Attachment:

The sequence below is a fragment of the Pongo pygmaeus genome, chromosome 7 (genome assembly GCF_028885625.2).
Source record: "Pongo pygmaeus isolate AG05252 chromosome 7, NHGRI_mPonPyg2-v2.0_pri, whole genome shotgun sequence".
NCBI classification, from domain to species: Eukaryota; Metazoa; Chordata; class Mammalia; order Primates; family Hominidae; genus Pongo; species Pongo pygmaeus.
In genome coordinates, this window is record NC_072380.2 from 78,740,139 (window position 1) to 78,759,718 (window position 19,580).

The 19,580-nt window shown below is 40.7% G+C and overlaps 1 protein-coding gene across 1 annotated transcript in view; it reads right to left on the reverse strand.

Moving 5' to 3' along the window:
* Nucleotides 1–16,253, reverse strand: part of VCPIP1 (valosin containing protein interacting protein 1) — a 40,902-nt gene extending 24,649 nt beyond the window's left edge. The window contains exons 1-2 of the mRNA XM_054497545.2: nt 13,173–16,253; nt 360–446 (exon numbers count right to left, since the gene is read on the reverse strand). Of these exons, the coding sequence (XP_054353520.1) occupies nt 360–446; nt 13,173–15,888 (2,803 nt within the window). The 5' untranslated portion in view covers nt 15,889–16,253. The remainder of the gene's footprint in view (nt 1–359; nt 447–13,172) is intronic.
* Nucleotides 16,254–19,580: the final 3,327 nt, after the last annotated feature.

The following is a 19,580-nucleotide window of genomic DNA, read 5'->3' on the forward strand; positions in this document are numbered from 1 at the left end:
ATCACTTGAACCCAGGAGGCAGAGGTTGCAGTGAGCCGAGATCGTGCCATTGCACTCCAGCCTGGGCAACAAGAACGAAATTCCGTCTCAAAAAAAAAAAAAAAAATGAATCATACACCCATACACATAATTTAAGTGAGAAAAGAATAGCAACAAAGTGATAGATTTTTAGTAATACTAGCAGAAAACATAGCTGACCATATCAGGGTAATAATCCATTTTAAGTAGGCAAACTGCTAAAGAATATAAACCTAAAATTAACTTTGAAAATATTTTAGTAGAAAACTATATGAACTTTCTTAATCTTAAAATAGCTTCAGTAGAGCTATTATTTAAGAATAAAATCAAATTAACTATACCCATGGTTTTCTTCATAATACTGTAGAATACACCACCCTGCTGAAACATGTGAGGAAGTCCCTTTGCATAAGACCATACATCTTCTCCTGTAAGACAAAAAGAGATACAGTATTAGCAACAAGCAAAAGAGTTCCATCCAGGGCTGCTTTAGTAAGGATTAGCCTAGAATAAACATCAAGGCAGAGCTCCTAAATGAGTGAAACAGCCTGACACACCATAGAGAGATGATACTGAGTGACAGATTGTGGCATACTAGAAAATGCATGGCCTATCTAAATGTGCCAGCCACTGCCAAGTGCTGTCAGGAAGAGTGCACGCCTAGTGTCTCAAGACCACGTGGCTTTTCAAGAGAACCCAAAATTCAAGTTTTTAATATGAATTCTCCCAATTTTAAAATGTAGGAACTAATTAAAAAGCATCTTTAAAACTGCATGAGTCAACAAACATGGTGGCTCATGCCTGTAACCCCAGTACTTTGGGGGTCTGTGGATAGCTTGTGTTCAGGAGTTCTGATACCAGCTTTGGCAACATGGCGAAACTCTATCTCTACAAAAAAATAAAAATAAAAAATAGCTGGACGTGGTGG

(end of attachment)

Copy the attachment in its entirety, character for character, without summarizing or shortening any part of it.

The sequence below is a fragment of the Pongo pygmaeus genome, chromosome 7 (genome assembly GCF_028885625.2).
Source record: "Pongo pygmaeus isolate AG05252 chromosome 7, NHGRI_mPonPyg2-v2.0_pri, whole genome shotgun sequence".
NCBI classification, from domain to species: Eukaryota; Metazoa; Chordata; class Mammalia; order Primates; family Hominidae; genus Pongo; species Pongo pygmaeus.
In genome coordinates, this window is record NC_072380.2 from 78,740,139 (window position 1) to 78,759,718 (window position 19,580).

The 19,580-nt window shown below is 40.7% G+C and overlaps 1 protein-coding gene across 1 annotated transcript in view; it reads right to left on the reverse strand.

Moving 5' to 3' along the window:
* Nucleotides 1–16,253, reverse strand: part of VCPIP1 (valosin containing protein interacting protein 1) — a 40,902-nt gene extending 24,649 nt beyond the window's left edge. The window contains exons 1-2 of the mRNA XM_054497545.2: nt 13,173–16,253; nt 360–446 (exon numbers count right to left, since the gene is read on the reverse strand). Of these exons, the coding sequence (XP_054353520.1) occupies nt 360–446; nt 13,173–15,888 (2,803 nt within the window). The 5' untranslated portion in view covers nt 15,889–16,253. The remainder of the gene's footprint in view (nt 1–359; nt 447–13,172) is intronic.
* Nucleotides 16,254–19,580: the final 3,327 nt, after the last annotated feature.

The following is a 19,580-nucleotide window of genomic DNA, read 5'->3' on the forward strand; positions in this document are numbered from 1 at the left end:
ATCACTTGAACCCAGGAGGCAGAGGTTGCAGTGAGCCGAGATCGTGCCATTGCACTCCAGCCTGGGCAACAAGAACGAAATTCCGTCTCAAAAAAAAAAAAAAAAATGAATCATACACCCATACACATAATTTAAGTGAGAAAAGAATAGCAACAAAGTGATAGATTTTTAGTAATACTAGCAGAAAACATAGCTGACCATATCAGGGTAATAATCCATTTTAAGTAGGCAAACTGCTAAAGAATATAAACCTAAAATTAACTTTGAAAATATTTTAGTAGAAAACTATATGAACTTTCTTAATCTTAAAATAGCTTCAGTAGAGCTATTATTTAAGAATAAAATCAAATTAACTATACCCATGGTTTTCTTCATAATACTGTAGAATACACCACCCTGCTGAAACATGTGAGGAAGTCCCTTTGCATAAGACCATACATCTTCTCCTGTAAGACAAAAAGAGATACAGTATTAGCAACAAGCAAAAGAGTTCCATCCAGGGCTGCTTTAGTAAGGATTAGCCTAGAATAAACATCAAGGCAGAGCTCCTAAATGAGTGAAACAGCCTGACACACCATAGAGAGATGATACTGAGTGACAGATTGTGGCATACTAGAAAATGCATGGCCTATCTAAATGTGCCAGCCACTGCCAAGTGCTGTCAGGAAGAGTGCACGCCTAGTGTCTCAAGACCACGTGGCTTTTCAAGAGAACCCAAAATTCAAGTTTTTAATATGAATTCTCCCAATTTTAAAATGTAGGAACTAATTAAAAAGCATCTTTAAAACTGCATGAGTCAACAAACATGGTGGCTCATGCCTGTAACCCCAGTACTTTGGGGGTCTGTGGATAGCTTGTGTTCAGGAGTTCTGATACCAGCTTTGGCAACATGGCGAAACTCTATCTCTACAAAAAAATAAAAATAAAAAATAGCTGGACGTGGTGG